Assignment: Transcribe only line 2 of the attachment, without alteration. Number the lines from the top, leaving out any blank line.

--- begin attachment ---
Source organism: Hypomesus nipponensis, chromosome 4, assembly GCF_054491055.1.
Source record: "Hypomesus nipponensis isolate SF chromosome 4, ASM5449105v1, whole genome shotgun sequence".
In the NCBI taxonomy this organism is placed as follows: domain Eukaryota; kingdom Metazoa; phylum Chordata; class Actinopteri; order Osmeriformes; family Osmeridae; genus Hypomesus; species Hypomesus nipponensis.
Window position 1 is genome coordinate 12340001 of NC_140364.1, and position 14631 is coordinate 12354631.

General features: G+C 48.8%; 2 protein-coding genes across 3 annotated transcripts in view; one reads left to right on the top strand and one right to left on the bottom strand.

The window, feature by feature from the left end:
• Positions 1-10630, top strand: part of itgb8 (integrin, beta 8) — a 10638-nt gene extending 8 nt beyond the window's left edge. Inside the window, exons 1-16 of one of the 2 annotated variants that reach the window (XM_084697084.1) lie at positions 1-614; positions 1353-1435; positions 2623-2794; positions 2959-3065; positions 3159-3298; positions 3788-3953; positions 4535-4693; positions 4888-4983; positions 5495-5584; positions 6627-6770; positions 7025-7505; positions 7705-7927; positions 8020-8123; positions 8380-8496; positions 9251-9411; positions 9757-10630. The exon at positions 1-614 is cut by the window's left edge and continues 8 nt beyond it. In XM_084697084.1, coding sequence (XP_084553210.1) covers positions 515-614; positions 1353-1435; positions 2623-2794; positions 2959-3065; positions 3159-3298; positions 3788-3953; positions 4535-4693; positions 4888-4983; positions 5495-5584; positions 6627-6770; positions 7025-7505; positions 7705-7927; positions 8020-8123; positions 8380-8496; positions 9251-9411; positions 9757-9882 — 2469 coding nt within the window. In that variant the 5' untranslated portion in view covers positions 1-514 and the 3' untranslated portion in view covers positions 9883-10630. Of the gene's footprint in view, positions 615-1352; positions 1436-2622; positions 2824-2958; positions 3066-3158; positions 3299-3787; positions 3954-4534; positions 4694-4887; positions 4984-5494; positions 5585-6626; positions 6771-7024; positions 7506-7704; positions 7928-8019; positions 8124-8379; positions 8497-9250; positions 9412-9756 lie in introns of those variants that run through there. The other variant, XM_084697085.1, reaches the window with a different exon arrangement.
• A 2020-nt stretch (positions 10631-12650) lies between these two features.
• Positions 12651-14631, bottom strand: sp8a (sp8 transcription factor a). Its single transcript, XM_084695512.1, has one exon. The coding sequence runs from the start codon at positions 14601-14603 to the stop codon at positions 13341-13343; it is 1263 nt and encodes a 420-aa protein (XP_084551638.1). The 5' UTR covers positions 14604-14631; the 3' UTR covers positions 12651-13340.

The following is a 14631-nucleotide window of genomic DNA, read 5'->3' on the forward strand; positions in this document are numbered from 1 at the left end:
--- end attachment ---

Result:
Source record: "Hypomesus nipponensis isolate SF chromosome 4, ASM5449105v1, whole genome shotgun sequence".